The ability to think clearly and critically under pressure is a common requirement for all types of intelligence work, from analysts to field agents. Whether it’s a degree in business, science, or the classics, if you can prove that you have such a background, you will do well with your application.
3 High Credit Score
Your academic and professional backgrounds aren’t the only things that the intelligence agencies will be interested in when they are considering you for employment. Little can sink a prospective candidate faster than having a low credit score.
The reasoning for this is pretty simple: More than anything else, history has shown that people sell out their country’s secrets for cold, hard cash. A high credit score is a strong hint that you have no external motivation to betray the secrets with which you’ll be entrusted.
Of course, the agencies do consider mitigating circumstances and weigh them with your skill set. Someone who speaks perfect Chinese, went into debt over health expenses, and is repaying that debt will fare far better than someone who has a business degree and went into debt buying beer and food in college. However, it’s best to avoid letting your credit flounder. Above all, be honest if it is less than perfect.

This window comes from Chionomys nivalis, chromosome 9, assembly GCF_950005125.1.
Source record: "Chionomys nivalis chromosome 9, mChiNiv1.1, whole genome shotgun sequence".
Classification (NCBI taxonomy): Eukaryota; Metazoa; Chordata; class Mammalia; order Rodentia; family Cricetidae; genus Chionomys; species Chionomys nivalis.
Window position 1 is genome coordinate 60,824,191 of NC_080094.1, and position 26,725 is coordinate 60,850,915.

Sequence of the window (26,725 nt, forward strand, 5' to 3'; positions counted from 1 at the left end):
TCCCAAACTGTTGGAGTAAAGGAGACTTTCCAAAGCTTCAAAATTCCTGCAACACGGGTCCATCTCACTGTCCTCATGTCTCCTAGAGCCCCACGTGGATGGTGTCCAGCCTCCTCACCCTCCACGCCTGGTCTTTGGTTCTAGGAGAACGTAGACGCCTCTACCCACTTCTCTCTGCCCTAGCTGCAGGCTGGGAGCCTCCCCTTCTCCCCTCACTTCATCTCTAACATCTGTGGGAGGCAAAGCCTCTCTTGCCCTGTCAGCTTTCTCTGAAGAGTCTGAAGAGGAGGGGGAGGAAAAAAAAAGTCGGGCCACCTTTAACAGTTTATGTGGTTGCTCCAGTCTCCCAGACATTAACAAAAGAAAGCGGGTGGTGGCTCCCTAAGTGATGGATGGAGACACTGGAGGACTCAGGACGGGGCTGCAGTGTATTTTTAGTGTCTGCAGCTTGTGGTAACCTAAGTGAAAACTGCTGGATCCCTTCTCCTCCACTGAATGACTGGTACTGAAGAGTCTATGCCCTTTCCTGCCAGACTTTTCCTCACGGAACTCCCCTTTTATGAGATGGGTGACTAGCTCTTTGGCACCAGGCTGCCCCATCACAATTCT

2 Secrecy And Loyalty
When you first apply to work with the intelligence agencies, you’ll be warned to keep your application for such sensitive work close to your chest. Simply put, these people don’t want your cover to be blown before you’re even hired! As one agency website puts it, the wrong kind of attention could be attracted from having an open application at one of these places. Even after being hired, you’ll find that many people are reluctant to talk about their work.
This secrecy allows you to maintain absolute loyalty to the country that the agency protects. That loyalty will often be examined, whether through filing paperwork each time you leave the country or having background checks that include interviews with any foreign contacts with whom you’ve had more than incidental contact. After all, if an intelligence agency is about to trust you with some of its most important secrets, they should at least know what you did last summer.
1 Know Your Options
As you can see, there is a wide range of intelligence work out there for people who are interested in serving their country in a more secretive way. And we do mean their country. Sorry, would-be James Bonds, but MI6 is off-limits to all but British nationals who have spent most of the last 10 years in the UK.
Of course, there is always the CIA, but that’s not the only intelligence agency in the US. For those who prefer signals intelligence, emails, or phone calls, there’s the NSA. If you prefer maps, there’s the Geospatial Intelligence Agency. Those who want to follow the money may prefer to work for the Department of the Treasury’s Office of Terrorism and Financial Intelligence. All in all, the US intelligence community has 17 known agencies. And those are just the ones they’re telling us about.
Kevin Newton is a freelance consultant on the Islamic world, especially Islamic law. Admittedly, that’s pretty exotic stuff for someone from the hills of East Tennessee. Despite what some family members believe, he is not a spy.